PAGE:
NEW YORK – New York Attorney General Letitia James today announced the indictment of five members of a deed theft ring for allegedly stealing three homes worth more than $1 million in total from elderly, vulnerable homeowners in the Queens neighborhoods of Jamaica and St. Albans. The defendants impersonated the real homeowners of these properties by using forged drivers’ licenses and social security cards. They then used that forged information at contract signings and closings on the properties and forged the real owners’ signatures on deeds and real estate contracts.

“Deed Fraud continues to be a priority of our office that victimizes the most vulnerable homeowners of New York City,” said New York City Sheriff Anthony Miranda. “Perpetrators prey upon the elderly, the financially disadvantaged, and the medically infirmed through deception and a variety of nefarious schemes. The Sheriff’s Bureau of Criminal Investigation will continue to coordinate our effort to protect homeowners and investigate these horrific thefts along with all of our law enforcement partners in the city. We commend the actions of the New York Attorney General’s Office Real Estate Enforcement Unit for their investigation which resulted in today’s arrests and thank them for their continued efforts in this area.”

US Attorney’s Office, Southern District of California

SAN DIEGO – Mazen Alzoubi, a longtime Southern California real estate investor, was sentenced today to 75 months in custody by U.S. District Judge Cynthia Bashant for leading a scheme to steal title to homes and then “sell” the properties to unsuspecting buyers – before the buyers realized who the true owners were and before the true owners could put a stop to the sale.

From September 2012 through his arrest in November 2014, Alzoubi fraudulently sold or attempted to sell at least 15 homes worth more than $3.6 million that actually never belonged to him. On at least ten occasions, he was successful—earning illicit proceeds of nearly $2.2 million.

Alzoubi pleaded guilty in January 2016 to fraud, money laundering, and identity theft. As part of this plea, he admitted that he forged deeds that would make it appear the true owners of property had sold the home to a sham “investment” business Alzoubi controlled, when, in reality, the true owners were entirely unaware of Alzoubi’s actions.

Alzoubi would then record the forged deeds at county recorder’s offices, to make them appear legitimate. Once the fraudulent documents were recorded in the chain of title, Alzoubi would pose as the new owner—using a web of aliases and sham businesses (with names like “Land Investments 01”) and immediately try to sell the properties. Alzoubi worked with co-conspirators to set up bank accounts for the sham companies, so that the proceeds could be diverted directly to them. In this way, Alzoubi collected all the proceeds of the sale, and the true owners were left with nothing.

Alzoubi and his co-conspirators assumed the identities of others in order to keep the scheme going, setting up dummy email accounts and obtaining fake driver’s licenses. They also forged the signatures and notary stamps of real notaries to make fake documents look legitimate, and forged the signatures of real lawyers to prepare and file fraudulent court documents. Alzoubi, the ringleader of the scheme, assumed multiple fake identities to keep the fraud going. He also posed as real people, pretending on one occasion that he was the attorney for one of the true owners. (Unbeknownst to Alzoubi at the time, he was talking to an undercover federal agent.) As a result, Alzoubi was charged with, and pled guilty to, aggravated identity theft, which carries a mandatory sentence of 2 years in prison in addition to his sentence for the fraud and money laundering.”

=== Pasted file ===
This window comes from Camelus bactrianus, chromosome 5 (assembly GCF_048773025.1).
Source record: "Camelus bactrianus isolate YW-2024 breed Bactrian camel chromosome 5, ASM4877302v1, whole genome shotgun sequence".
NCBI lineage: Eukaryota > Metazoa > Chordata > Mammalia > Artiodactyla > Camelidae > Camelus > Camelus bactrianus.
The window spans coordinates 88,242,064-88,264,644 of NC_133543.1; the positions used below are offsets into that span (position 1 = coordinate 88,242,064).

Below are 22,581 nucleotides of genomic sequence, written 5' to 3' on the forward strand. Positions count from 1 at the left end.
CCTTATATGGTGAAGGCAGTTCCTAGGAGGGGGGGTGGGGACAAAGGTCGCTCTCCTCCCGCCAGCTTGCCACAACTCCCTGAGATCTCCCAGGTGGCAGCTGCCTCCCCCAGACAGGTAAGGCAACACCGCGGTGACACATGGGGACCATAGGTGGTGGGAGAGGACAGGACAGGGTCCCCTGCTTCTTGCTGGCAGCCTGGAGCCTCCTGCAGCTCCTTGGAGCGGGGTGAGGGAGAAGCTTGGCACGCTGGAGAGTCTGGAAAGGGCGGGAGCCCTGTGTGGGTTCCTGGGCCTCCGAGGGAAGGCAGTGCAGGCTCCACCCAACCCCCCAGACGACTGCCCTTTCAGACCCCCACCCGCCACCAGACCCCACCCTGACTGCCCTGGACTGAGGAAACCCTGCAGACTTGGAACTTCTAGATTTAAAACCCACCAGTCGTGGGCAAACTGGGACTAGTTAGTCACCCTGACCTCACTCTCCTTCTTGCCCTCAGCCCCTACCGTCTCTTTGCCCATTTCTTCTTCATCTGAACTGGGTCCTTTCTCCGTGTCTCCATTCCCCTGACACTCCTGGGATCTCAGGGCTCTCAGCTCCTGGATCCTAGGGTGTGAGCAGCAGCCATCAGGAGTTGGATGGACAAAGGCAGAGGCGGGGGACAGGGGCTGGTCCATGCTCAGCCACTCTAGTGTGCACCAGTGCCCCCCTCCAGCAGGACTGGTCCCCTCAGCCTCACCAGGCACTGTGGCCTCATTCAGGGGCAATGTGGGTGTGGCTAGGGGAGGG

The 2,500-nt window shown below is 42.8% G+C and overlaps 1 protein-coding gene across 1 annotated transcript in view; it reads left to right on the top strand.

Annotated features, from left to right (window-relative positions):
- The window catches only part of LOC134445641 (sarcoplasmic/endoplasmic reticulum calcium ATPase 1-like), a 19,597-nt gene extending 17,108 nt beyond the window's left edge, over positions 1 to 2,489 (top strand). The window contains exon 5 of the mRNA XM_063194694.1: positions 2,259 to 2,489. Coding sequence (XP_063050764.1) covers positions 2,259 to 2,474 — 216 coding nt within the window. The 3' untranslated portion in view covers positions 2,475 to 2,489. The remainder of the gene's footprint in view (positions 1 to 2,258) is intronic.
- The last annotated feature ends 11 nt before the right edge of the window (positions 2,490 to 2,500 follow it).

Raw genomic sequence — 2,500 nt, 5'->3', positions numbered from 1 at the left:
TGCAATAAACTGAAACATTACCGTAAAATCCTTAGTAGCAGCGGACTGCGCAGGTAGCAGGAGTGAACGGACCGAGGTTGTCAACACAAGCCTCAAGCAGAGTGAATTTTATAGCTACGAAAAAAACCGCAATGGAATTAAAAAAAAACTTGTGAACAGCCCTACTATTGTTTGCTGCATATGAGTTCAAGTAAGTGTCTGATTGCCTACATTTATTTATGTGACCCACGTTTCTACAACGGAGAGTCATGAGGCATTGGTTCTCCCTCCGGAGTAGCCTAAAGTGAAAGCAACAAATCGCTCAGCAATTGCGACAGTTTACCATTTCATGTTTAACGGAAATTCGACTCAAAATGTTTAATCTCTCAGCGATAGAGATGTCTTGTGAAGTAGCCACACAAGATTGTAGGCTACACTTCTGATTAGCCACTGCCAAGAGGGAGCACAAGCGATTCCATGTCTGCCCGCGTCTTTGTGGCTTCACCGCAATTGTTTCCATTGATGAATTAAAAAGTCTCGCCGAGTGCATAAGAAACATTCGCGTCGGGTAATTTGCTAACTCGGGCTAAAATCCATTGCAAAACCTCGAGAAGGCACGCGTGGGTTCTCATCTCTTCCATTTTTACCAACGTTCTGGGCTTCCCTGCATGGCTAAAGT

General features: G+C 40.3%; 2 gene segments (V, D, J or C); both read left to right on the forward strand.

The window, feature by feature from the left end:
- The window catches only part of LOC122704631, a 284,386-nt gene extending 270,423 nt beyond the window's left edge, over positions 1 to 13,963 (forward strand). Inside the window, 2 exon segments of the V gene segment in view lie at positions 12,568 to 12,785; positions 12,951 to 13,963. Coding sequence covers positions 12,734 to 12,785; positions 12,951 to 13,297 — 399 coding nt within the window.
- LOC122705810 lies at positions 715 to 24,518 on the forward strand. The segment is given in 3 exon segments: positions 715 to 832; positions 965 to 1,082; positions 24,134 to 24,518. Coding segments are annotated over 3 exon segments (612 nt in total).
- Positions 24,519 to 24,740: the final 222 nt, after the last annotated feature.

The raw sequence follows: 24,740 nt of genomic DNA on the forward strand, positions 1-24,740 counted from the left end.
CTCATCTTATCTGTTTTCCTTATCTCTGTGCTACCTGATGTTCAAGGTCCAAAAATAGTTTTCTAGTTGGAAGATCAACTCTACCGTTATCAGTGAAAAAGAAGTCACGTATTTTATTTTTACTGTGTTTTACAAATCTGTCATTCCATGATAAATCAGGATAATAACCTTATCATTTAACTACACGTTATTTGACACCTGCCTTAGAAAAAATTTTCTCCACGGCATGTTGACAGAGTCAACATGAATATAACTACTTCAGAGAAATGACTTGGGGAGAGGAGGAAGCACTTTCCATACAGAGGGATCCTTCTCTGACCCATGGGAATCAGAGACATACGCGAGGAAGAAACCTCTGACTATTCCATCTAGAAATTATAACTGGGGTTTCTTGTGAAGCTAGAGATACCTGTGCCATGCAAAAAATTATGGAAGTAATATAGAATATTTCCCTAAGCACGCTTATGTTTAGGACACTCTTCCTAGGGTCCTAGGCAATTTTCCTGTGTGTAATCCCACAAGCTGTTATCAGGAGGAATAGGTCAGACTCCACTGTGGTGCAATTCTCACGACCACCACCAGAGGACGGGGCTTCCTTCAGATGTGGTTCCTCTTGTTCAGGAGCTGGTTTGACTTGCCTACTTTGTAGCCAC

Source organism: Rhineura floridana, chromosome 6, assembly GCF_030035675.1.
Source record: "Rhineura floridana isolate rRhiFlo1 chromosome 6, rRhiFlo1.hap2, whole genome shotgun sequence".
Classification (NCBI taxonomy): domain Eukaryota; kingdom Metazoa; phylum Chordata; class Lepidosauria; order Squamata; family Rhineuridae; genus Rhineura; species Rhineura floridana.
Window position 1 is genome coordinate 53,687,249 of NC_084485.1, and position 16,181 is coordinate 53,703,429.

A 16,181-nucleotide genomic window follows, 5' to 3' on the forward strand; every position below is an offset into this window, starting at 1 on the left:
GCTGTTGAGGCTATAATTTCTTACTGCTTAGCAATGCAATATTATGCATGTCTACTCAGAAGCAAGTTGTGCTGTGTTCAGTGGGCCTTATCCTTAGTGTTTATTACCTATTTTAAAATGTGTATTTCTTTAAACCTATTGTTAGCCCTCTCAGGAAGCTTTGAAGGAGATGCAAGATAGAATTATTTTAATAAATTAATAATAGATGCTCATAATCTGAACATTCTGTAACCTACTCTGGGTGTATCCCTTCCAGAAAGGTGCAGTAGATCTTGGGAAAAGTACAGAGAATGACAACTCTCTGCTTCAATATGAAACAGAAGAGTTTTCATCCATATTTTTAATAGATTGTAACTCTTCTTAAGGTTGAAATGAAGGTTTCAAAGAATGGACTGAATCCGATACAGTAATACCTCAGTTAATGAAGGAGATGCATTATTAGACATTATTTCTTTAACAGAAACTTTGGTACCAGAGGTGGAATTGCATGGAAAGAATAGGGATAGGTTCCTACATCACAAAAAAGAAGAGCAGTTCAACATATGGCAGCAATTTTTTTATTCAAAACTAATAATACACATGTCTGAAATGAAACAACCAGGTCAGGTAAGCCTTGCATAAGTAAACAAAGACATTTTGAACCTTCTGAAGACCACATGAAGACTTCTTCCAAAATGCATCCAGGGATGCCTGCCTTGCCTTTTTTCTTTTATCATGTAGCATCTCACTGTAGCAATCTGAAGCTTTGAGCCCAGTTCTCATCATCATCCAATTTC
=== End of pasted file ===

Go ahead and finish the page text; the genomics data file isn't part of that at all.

Another Added Value, Post-Closing Subject Worth Discussion

While some misguided sages have downplayed deed theft as a marketing ploy, or much ado about nothing, the growing number of victims suggests otherwise. While deed theft is still a remote possibility for most homeowners, so is a home invasion. Yet given the choice, most folks choose to lock their doors and windows at night.

And while the assertion that your house can’t be stolen is somewhat true, the after-effects of title fraud can be inconvenient at a minimum and potentially significantly damaging.

MLOs should always be on the lookup for ways to bring added value to their customers. A free service that could mitigate incalculable headaches is a no-brainer.

Deed theft generally involves fraud at or by the county recorder’s office, as that is who does the recording making the fraud possible. Thus it is no surprise that initiatives to combat the issue are at the county level. LA County is a pioneer in this area, launching its notification service in 1996. Since then, many other counties have been following suit. Consequently, where available, it makes sense for homeowners to sign-up for these free services that notify homeowners if their name or property deed turns up at the recorder’s office. Like an alert with your credit card or bank account, the service provides timely notification that may enable victims to minimize potential deed-theft impacts.

Check with your city or county and pass along the service information to your valuables customers.


NY Attorney General

New York City Deed Fraud

American Bar Association Article

Orange Co, Florida

Ocean County, New Jersey